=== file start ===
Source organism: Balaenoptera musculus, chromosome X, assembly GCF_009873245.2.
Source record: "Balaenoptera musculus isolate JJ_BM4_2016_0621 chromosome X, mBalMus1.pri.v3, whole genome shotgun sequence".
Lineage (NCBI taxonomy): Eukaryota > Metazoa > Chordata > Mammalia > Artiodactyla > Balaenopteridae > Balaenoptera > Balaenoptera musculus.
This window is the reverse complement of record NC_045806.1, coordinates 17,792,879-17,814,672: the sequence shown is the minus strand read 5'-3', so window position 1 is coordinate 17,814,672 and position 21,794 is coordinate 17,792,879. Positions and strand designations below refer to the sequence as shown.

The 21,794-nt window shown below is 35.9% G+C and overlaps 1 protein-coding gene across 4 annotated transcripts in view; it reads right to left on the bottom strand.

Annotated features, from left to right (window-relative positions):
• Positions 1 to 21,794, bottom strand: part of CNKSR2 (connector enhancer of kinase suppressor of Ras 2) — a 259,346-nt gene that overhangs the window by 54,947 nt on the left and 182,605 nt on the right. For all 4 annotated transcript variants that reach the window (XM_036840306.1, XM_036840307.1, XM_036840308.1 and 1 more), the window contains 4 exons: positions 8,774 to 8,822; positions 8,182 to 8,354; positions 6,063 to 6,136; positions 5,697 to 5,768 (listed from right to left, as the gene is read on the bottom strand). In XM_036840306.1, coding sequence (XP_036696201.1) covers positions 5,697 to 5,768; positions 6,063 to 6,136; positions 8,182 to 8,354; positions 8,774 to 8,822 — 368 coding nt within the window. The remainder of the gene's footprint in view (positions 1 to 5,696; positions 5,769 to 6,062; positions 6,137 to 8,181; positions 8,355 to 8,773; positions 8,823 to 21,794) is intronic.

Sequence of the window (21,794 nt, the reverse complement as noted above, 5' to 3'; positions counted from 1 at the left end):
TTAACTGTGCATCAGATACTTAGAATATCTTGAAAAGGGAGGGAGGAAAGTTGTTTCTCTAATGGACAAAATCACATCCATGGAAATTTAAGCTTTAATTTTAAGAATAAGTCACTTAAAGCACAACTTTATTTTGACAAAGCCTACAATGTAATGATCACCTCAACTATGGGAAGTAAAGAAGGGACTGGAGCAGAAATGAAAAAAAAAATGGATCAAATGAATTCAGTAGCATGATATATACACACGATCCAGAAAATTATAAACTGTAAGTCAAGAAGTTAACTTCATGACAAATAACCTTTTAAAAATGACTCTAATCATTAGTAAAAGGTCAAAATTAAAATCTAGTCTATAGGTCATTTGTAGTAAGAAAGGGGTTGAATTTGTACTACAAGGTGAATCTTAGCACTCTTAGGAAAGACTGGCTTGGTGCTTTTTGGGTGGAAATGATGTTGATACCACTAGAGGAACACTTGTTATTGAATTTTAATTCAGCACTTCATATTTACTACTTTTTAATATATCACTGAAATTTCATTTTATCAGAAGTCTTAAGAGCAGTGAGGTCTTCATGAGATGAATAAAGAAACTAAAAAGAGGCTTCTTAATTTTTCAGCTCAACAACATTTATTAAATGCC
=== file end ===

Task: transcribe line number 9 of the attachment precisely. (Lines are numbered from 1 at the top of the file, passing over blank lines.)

TTAACTGTGCATCAGATACTTAGAATATCTTGAAAAGGGAGGGAGGAAAGTTGTTTCTCTAATGGACAAAATCACATCCATGGAAATTTAAGCTTTAATTTTAAGAATAAGTCACTTAAAGCACAACTTTATTTTGACAAAGCCTACAATGTAATGATCACCTCAACTATGGGAAGTAAAGAAGGGACTGGAGCAGAAATGAAAAAAAAAATGGATCAAATGAATTCAGTAGCATGATATATACACACGATCCAGAAAATTATAAACTGTAAGTCAAGAAGTTAACTTCATGACAAATAACCTTTTAAAAATGACTCTAATCATTAGTAAAAGGTCAAAATTAAAATCTAGTCTATAGGTCATTTGTAGTAAGAAAGGGGTTGAATTTGTACTACAAGGTGAATCTTAGCACTCTTAGGAAAGACTGGCTTGGTGCTTTTTGGGTGGAAATGATGTTGATACCACTAGAGGAACACTTGTTATTGAATTTTAATTCAGCACTTCATATTTACTACTTTTTAATATATCACTGAAATTTCATTTTATCAGAAGTCTTAAGAGCAGTGAGGTCTTCATGAGATGAATAAAGAAACTAAAAAGAGGCTTCTTAATTTTTCAGCTCAACAACATTTATTAAATGCC